Nineteen-year-old Richard Costaldo tries not to think about life before Columbine, before a bullet confined him to a wheelchair. But now he's facing the realization that the massacre could have been stopped before it started, reports CBS News.
"It's kind of sad to think that it probably could have been prevented and it wasn't," said Costaldo.
Brian Rohrbough, who lost his only child Daniel that day, is more certain the attack shouldn't have happened, particularly after new evidence came to light as part of a CBS News investigation.
"He should be here today," said Rohrbough. "He absolutely should be here today."
Within days of the April 20, 1999, shooting, in which 13 were killed, investigators were asked about the report of Harris' Web site.
At that time, Jefferson County, Colo., Sheriff's Department's Lt. John Kiekbush said merely: "We got some information about some kids who didn't get along. Some information that was provided on a Web page that we could not verify. Kids in virtually every high school in the country at times don't get along."
But after a court battle, 60 Minutes II obtained the affidavit (Warning, document contains graphic language) pertaining to the Web site which suggests the sheriff's department may have known more.
The document indicates that in March, 1998, sheriff's investigators were checking out a Web page put up by Harris on which he threatened to blow up a number of people in the Denver area.
A month before, investigators had been called to a field and found a pipe bomb. According to the affidavit, one investigator matchd the bomb to details provided on Harris Web page.
"Investigator Grove described the device as a one-and-a-quarter inch by 6- to 8-inch PVC pipe with a red fuse," the affidavit reads.
One of the issues in lawsuits filed by shooting victims and their families is whether deputies could have prevented the massacre if they had fully investigated warnings as well as a violent essay Klebold wrote for his English class.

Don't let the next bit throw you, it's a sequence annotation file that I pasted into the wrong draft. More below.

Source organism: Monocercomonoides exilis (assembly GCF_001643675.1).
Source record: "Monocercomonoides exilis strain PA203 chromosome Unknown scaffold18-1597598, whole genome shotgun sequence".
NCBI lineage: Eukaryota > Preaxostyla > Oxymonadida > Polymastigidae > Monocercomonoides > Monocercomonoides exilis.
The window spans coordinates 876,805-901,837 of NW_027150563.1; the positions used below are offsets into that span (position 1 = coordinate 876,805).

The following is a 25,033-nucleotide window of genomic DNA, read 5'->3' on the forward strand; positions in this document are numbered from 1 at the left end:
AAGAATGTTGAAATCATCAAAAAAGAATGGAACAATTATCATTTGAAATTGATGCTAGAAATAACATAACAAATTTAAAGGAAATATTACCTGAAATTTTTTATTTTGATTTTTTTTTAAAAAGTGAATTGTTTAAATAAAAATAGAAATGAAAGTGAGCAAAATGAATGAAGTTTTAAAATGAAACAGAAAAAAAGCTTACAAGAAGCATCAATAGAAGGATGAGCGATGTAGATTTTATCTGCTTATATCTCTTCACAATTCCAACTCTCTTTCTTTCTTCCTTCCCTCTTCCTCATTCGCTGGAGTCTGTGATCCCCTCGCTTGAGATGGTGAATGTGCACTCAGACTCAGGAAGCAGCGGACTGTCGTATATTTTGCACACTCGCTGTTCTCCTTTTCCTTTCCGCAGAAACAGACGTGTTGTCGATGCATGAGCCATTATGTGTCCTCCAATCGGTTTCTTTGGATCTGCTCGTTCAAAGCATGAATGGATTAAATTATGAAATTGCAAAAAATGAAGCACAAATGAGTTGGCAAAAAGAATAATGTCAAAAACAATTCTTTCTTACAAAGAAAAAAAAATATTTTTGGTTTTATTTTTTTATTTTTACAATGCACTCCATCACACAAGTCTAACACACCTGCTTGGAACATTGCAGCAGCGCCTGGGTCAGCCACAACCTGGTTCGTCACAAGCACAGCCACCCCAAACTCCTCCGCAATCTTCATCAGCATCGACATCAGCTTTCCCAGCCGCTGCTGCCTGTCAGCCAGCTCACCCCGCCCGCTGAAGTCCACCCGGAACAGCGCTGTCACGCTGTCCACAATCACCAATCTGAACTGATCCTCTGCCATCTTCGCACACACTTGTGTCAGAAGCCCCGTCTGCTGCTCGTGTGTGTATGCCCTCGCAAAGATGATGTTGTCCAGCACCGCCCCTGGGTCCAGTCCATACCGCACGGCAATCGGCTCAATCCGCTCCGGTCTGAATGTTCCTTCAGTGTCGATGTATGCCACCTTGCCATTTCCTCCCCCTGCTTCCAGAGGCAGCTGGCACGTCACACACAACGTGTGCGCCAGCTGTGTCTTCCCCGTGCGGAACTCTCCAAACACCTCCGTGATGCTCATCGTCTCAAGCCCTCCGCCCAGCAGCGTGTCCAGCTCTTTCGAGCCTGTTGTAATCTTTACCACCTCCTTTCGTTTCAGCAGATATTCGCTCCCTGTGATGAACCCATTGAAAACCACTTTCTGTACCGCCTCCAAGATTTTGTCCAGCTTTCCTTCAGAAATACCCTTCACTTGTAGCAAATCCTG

On Friday, Jefferson County District Judge Brooke Jackson ordered Sheriff John Stone to release drafts of affidavits deputies had prepared in hopes of getting a search warrant.
Jackson had ordered Stone and the district attorney to release the entire case file last November. He issued the new order Friday after families of the victims and CBS News complained that some documents were missing from the 11,000 pages released last year.
Stone declined a request for an interview but issued a statement saying his office never tried to hide the affidavit and it was dropped because "there was insufficient information in this case to meet the required (legal) standard."
But that's not enough to satisfy victims like Brian Rohrbaugh.
"Even with poorest level of police work there was enough information in that affidavit to ask a lot of questions," said Rohrbaugh. "And if there wasn't enough for a search warrant at that time, it certainly would have been very easy to get enough.
Jefferson County District Attorney Dave Thomas has announced plans to open an investigation into how this case was handled by the Sheriff's Department. Families here say they deserve answers and demand accountability.
Connie Michalik, Richard Costaldo's mother, said "It just makes me wonder were they lazy, did they not want a problem, did they want to turn a blind eye? Did they want to think, 'Oh we live in Littleton and nothing ever happens in Littleton, this is our safe little haven.'"
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